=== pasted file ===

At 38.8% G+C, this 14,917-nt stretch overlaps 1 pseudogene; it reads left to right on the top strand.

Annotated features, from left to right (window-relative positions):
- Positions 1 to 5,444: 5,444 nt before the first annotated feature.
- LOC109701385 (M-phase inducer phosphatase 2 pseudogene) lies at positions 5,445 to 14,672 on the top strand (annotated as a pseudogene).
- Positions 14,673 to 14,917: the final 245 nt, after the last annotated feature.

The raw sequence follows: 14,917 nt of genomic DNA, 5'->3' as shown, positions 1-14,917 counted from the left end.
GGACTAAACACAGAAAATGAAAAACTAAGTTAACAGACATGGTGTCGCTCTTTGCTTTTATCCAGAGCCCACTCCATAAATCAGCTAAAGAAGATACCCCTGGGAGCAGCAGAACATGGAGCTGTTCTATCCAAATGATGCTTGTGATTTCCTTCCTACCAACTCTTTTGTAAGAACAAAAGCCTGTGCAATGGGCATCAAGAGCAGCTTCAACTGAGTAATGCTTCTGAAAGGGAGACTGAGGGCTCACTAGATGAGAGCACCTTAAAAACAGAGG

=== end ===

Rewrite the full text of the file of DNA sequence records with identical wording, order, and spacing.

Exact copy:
At 38.8% G+C, this 14,917-nt stretch overlaps 1 pseudogene; it reads left to right on the top strand.

Annotated features, from left to right (window-relative positions):
- Positions 1 to 5,444: 5,444 nt before the first annotated feature.
- LOC109701385 (M-phase inducer phosphatase 2 pseudogene) lies at positions 5,445 to 14,672 on the top strand (annotated as a pseudogene).
- Positions 14,673 to 14,917: the final 245 nt, after the last annotated feature.

The raw sequence follows: 14,917 nt of genomic DNA, 5'->3' as shown, positions 1-14,917 counted from the left end.
GGACTAAACACAGAAAATGAAAAACTAAGTTAACAGACATGGTGTCGCTCTTTGCTTTTATCCAGAGCCCACTCCATAAATCAGCTAAAGAAGATACCCCTGGGAGCAGCAGAACATGGAGCTGTTCTATCCAAATGATGCTTGTGATTTCCTTCCTACCAACTCTTTTGTAAGAACAAAAGCCTGTGCAATGGGCATCAAGAGCAGCTTCAACTGAGTAATGCTTCTGAAAGGGAGACTGAGGGCTCACTAGATGAGAGCACCTTAAAAACAGAGG